Washington Suburban Sanitary Commission to Upgrade Potomac WFP

Commission Taps Hazen and Sawyer for Analysis and Design of New Treatment Process

Potomac Water Filtration Plant

(Potomac, Maryland – October 5, 2009) – Hazen and Sawyer was selected to analyze the impacts of coagulation with ferric chloride on existing processes at the 285-mgd Potomac Water Filtration Plant (WFP) and to develop biddable design documents for new ferric chloride and caustic chemical storage and feed facilities at that facility. The Potomac WFP is one of two treatment facilities owned and operated by the Washington Suburban Sanitary Commission (WSSC) that provide finished drinking water to the residents of Prince George’s and Montgomery Counties in Maryland.

The Potomac WFP has historically been in compliance with the Safe Drinking Water Act regulations for finished drinking water. However, disinfection by-product (DBP) levels in the distribution system have occasionally exceeded or nearly exceeded the Maximum Contaminant Levels (MCLs) for total trihalomethanes (TTHMs) and five haloacetic acids (HAA5) on several occasions, particularly during the 1999 and 2002 droughts.

The Potomac WFP has used polyaluminum chloride (PACl) as the primary coagulant for more than ten years because of its effectiveness with Potomac River water and its side benefit of low-aggressiveness towards metallic components of treatment equipment. To address the recent DBP issues, however, the WSSC Environmental Group (EG) performed bench-scale and full-scale testing of alternative coagulants to see if improved TOC reduction, and therefore reduced DBP levels, could be achieved. The bench-scale and full-scale testing results indicated that ferric chloride outperformed coagulation with PACl, both with and without acid addition, in regard to percent reduction in TTHM and HAA5 concentrations.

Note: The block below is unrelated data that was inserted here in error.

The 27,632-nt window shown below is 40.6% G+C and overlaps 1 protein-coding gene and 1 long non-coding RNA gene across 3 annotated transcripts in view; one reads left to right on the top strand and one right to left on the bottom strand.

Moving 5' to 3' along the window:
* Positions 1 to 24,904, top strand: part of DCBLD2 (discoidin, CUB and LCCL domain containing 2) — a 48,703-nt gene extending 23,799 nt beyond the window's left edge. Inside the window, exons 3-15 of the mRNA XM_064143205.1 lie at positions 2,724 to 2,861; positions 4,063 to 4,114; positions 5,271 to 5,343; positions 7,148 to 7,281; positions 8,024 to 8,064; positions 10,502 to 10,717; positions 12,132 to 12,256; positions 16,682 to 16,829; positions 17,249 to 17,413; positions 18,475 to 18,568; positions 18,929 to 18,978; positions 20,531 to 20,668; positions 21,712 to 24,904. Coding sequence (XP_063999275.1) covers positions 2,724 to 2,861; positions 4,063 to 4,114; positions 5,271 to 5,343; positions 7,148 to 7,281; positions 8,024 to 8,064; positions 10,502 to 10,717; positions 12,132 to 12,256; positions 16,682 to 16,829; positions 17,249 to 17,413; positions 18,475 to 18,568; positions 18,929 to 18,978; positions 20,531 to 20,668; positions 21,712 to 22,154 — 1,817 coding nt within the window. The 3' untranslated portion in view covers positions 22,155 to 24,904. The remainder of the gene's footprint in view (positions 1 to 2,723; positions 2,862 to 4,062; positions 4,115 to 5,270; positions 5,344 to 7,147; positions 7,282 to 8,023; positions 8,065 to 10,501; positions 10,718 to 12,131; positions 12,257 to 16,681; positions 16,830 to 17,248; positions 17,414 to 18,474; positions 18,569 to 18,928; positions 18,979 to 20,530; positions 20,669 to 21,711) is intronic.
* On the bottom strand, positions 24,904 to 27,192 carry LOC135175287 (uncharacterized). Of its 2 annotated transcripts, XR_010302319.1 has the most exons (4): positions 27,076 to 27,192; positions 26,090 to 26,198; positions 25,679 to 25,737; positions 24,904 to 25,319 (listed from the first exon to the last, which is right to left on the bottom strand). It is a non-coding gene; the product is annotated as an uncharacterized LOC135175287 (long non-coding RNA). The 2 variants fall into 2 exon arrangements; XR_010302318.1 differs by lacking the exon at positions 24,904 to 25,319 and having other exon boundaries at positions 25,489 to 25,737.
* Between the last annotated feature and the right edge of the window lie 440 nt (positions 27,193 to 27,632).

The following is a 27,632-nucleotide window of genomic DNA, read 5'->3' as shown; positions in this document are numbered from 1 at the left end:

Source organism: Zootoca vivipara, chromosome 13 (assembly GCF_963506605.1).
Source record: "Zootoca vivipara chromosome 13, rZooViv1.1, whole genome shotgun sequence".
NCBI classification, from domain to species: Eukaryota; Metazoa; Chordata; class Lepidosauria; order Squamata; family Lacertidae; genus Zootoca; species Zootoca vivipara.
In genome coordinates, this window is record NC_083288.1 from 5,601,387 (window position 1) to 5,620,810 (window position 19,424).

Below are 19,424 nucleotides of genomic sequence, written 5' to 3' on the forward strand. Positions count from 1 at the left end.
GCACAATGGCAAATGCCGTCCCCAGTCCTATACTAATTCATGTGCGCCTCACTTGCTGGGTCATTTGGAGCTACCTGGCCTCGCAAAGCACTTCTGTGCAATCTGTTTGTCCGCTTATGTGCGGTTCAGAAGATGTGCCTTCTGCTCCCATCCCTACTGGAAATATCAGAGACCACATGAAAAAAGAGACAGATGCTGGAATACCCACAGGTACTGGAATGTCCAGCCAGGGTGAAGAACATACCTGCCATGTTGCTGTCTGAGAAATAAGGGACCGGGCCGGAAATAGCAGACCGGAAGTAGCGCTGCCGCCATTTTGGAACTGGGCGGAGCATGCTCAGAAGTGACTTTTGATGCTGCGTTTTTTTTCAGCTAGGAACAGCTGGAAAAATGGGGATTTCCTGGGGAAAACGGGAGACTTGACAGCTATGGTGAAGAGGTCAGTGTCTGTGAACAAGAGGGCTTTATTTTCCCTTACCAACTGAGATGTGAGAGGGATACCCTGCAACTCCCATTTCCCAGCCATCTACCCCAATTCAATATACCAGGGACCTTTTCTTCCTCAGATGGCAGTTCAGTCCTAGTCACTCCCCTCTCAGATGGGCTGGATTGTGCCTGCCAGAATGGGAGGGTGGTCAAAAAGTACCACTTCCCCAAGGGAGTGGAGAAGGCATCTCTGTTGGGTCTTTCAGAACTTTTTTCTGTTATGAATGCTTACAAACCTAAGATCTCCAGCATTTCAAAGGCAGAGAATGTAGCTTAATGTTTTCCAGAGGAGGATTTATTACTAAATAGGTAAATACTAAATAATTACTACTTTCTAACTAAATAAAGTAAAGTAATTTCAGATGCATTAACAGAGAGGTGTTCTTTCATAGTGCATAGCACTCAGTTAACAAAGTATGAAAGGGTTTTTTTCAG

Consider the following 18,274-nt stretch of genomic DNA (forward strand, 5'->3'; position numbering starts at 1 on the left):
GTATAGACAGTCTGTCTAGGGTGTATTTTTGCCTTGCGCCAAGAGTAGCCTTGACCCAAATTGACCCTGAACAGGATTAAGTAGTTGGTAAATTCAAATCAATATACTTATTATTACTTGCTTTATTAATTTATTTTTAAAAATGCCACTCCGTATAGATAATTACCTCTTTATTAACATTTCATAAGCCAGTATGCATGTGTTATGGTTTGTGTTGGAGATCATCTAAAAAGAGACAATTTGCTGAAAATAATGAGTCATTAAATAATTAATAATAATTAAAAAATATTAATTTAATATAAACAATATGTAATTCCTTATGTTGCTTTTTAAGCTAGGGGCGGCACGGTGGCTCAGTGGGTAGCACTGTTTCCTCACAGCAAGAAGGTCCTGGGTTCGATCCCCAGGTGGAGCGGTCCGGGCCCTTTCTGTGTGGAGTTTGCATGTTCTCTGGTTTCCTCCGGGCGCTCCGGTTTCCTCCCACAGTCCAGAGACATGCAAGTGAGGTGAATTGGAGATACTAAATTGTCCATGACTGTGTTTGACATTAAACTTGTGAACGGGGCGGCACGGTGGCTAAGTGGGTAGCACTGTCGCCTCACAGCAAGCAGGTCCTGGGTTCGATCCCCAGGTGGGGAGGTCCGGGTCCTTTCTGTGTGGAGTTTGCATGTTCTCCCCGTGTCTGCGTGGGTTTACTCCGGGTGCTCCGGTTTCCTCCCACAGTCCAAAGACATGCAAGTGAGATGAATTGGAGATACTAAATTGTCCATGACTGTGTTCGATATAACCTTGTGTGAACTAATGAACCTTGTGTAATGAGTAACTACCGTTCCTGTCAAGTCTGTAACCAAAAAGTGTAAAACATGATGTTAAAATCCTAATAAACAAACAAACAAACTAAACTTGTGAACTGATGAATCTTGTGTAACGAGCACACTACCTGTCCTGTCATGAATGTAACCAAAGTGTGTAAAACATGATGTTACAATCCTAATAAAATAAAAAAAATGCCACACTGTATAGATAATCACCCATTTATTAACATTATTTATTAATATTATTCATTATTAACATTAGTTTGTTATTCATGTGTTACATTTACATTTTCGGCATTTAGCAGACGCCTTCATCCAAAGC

The first phase of the project will entail studying the impacts of ferric chloride use on residuals handling and disposal, distribution system corrosion potentials, and materials compatibility, among other issues. Based on the results of the initial studies, detailed design documents will be prepared for the construction of ferric chloride and caustic bulk storage and feed facilities as well as plant improvements to accommodate the switch to ferric chloride coagulation. The project is being fast-tracked due to the need to have the new chemical feed systems on-line by April of 2012.

Since our founding in 1951, Hazen and Sawyer has focused on two things: providing safe drinking water and controlling water pollution. Our range of services encompasses the planning, design, and construction management of water and wastewater-related projects – from clean water treatment, storage, and distribution to wastewater collection and treatment.

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